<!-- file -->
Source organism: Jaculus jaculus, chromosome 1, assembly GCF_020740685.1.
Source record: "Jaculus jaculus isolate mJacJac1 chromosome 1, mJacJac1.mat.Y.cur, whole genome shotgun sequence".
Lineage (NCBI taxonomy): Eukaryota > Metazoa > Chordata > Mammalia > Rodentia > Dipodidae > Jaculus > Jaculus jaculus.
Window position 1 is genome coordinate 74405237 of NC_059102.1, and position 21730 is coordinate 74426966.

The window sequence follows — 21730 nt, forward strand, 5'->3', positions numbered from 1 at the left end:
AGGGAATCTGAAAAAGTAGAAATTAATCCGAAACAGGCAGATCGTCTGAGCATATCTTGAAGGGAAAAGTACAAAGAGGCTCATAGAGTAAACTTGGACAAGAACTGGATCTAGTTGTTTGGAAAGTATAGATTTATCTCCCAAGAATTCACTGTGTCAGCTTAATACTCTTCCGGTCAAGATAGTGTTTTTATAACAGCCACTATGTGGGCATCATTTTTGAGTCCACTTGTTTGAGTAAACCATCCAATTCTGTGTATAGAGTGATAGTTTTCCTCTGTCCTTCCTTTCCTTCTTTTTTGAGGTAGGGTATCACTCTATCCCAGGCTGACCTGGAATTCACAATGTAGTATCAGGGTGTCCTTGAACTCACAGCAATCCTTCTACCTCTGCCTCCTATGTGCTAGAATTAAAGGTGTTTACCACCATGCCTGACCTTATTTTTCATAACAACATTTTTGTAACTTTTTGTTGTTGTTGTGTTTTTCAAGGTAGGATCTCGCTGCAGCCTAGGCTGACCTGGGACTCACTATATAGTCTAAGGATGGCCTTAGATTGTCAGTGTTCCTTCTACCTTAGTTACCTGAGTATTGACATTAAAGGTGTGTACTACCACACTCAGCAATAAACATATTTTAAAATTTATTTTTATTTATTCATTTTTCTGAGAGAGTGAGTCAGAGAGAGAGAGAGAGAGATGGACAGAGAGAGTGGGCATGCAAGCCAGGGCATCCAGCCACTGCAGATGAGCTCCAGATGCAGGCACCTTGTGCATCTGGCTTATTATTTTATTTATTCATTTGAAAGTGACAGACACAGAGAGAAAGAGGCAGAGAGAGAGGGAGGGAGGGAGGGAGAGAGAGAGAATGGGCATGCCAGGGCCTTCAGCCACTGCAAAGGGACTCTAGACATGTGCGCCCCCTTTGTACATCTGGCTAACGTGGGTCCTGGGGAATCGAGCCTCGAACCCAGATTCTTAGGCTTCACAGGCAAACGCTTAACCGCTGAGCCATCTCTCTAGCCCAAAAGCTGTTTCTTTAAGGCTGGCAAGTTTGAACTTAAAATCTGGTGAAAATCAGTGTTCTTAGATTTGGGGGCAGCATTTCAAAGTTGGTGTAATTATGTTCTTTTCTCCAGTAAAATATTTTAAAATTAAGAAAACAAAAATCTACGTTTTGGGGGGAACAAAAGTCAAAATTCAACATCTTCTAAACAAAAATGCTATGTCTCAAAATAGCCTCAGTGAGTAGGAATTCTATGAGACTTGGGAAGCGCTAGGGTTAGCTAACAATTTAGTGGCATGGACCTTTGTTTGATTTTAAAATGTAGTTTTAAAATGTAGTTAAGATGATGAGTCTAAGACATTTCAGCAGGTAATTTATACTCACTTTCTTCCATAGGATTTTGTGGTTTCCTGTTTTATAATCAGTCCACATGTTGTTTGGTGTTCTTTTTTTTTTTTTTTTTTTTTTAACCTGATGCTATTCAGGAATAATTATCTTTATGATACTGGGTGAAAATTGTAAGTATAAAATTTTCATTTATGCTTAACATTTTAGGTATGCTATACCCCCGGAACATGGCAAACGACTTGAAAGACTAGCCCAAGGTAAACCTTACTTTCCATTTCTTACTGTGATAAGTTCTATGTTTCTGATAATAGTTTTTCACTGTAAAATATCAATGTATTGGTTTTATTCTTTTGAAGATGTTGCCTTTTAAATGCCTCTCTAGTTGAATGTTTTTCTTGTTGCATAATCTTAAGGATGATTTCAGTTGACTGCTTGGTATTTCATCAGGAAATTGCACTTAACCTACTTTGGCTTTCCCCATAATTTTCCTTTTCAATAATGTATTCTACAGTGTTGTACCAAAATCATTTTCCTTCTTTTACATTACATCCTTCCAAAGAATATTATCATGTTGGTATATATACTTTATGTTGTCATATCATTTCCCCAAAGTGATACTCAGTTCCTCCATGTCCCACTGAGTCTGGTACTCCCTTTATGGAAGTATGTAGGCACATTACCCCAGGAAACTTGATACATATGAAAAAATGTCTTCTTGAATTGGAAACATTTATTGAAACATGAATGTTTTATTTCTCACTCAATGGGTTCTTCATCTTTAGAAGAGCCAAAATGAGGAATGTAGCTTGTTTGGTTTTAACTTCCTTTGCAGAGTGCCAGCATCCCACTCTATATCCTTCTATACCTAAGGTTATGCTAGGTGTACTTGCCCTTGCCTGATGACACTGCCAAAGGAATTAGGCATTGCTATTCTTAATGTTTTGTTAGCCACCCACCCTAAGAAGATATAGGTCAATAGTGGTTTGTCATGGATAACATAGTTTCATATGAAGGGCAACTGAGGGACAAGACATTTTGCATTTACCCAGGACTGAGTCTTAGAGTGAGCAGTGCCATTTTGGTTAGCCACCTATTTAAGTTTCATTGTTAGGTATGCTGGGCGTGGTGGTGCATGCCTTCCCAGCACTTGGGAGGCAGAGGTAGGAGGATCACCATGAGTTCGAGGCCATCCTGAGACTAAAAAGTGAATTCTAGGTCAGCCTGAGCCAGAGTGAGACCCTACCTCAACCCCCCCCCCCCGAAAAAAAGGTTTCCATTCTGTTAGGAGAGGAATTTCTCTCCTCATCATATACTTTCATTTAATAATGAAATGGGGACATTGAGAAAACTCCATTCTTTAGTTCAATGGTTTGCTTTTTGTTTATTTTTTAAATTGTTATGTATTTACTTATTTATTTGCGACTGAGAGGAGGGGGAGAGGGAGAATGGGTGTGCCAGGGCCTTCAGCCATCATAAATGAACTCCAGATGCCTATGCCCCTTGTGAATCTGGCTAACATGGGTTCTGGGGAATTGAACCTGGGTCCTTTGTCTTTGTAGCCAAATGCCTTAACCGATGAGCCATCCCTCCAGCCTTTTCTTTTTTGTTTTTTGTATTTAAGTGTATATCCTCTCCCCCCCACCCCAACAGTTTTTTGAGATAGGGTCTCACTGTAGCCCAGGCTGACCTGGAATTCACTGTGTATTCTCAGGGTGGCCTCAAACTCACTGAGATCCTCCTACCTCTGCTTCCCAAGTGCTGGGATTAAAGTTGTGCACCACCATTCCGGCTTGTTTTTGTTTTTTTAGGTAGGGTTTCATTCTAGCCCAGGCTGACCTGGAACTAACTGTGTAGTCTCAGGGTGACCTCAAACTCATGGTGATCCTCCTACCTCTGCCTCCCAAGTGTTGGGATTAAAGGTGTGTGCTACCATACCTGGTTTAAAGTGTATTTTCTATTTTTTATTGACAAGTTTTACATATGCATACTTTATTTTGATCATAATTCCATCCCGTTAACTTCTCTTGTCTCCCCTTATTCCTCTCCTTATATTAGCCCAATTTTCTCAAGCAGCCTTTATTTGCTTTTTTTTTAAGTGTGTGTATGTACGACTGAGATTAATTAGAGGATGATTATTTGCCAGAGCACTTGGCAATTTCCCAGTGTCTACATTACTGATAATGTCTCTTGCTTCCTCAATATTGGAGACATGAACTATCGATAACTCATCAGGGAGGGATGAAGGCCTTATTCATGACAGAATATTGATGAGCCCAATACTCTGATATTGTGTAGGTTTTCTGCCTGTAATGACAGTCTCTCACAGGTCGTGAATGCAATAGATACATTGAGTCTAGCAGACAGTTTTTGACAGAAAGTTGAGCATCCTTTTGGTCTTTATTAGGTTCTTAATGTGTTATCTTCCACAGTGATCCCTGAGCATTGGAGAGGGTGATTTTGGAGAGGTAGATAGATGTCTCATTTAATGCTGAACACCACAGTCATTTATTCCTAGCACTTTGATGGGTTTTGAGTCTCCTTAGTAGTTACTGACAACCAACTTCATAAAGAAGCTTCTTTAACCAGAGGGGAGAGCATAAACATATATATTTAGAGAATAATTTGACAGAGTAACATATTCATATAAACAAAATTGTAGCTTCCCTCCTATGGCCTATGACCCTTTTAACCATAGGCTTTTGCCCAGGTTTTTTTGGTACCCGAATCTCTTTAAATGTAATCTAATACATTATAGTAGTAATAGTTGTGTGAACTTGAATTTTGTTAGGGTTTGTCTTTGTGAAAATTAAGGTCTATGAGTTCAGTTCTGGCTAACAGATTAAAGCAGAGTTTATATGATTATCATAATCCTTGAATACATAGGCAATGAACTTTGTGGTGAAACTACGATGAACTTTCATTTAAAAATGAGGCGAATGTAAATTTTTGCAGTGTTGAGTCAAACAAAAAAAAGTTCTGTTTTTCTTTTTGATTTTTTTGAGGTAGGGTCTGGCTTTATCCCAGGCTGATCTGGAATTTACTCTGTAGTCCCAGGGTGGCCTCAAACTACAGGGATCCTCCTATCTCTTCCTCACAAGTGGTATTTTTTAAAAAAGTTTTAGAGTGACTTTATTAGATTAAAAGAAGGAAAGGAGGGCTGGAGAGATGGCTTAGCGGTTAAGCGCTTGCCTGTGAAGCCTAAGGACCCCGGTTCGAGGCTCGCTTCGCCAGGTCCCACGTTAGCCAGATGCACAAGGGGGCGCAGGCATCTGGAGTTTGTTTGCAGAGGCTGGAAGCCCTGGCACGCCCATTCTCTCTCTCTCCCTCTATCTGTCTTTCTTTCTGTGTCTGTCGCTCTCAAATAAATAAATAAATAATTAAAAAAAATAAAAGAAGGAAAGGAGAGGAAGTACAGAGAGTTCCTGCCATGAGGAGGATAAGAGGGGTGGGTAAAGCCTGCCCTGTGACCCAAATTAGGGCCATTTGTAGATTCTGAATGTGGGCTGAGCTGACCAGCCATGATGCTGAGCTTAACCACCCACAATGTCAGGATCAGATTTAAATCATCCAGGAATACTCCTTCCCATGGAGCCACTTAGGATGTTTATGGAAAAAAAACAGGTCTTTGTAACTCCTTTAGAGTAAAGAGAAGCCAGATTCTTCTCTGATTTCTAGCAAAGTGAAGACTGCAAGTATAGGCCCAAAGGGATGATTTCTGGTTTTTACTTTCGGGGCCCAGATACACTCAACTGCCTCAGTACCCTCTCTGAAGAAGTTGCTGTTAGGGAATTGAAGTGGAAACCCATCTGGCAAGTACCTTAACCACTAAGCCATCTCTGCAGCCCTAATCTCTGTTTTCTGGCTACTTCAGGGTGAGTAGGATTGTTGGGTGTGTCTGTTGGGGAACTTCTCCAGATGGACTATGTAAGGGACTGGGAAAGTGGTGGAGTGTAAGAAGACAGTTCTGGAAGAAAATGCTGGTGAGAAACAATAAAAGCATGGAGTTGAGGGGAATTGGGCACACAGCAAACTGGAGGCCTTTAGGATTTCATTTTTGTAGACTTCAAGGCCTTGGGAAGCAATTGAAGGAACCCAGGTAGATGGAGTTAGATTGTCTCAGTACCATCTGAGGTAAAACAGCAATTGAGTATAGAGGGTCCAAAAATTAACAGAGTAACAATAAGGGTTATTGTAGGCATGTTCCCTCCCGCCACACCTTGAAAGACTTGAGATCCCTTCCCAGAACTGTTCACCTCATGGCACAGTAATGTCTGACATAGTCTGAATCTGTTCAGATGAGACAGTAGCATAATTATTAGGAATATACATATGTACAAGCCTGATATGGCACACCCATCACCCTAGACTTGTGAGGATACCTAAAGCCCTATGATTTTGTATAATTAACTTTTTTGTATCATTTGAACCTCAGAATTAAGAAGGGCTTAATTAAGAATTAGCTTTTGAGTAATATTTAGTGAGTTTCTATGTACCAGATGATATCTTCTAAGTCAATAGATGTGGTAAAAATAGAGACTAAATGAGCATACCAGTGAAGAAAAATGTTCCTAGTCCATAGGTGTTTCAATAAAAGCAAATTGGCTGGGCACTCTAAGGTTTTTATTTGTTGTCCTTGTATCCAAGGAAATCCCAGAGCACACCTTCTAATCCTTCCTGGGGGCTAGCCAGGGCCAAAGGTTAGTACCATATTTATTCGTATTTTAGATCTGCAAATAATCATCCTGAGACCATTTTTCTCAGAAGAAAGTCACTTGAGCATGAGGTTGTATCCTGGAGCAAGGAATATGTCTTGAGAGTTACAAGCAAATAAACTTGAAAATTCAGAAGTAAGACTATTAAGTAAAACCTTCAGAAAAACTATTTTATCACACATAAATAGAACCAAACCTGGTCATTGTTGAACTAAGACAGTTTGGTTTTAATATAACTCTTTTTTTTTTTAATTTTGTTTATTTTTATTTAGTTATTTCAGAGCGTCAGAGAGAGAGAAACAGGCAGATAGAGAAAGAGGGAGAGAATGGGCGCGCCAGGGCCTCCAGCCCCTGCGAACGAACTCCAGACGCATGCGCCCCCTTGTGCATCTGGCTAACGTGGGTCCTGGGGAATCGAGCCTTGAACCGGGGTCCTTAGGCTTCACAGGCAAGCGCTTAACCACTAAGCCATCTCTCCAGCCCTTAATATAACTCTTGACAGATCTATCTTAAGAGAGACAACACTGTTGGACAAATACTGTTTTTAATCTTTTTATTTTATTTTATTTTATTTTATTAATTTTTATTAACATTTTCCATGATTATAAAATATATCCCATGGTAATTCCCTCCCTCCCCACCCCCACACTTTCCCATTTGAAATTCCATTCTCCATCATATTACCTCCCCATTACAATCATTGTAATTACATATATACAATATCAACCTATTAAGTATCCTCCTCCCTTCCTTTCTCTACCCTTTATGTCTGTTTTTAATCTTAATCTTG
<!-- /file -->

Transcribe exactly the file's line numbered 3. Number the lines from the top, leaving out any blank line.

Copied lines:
Lineage (NCBI taxonomy): Eukaryota > Metazoa > Chordata > Mammalia > Rodentia > Dipodidae > Jaculus > Jaculus jaculus.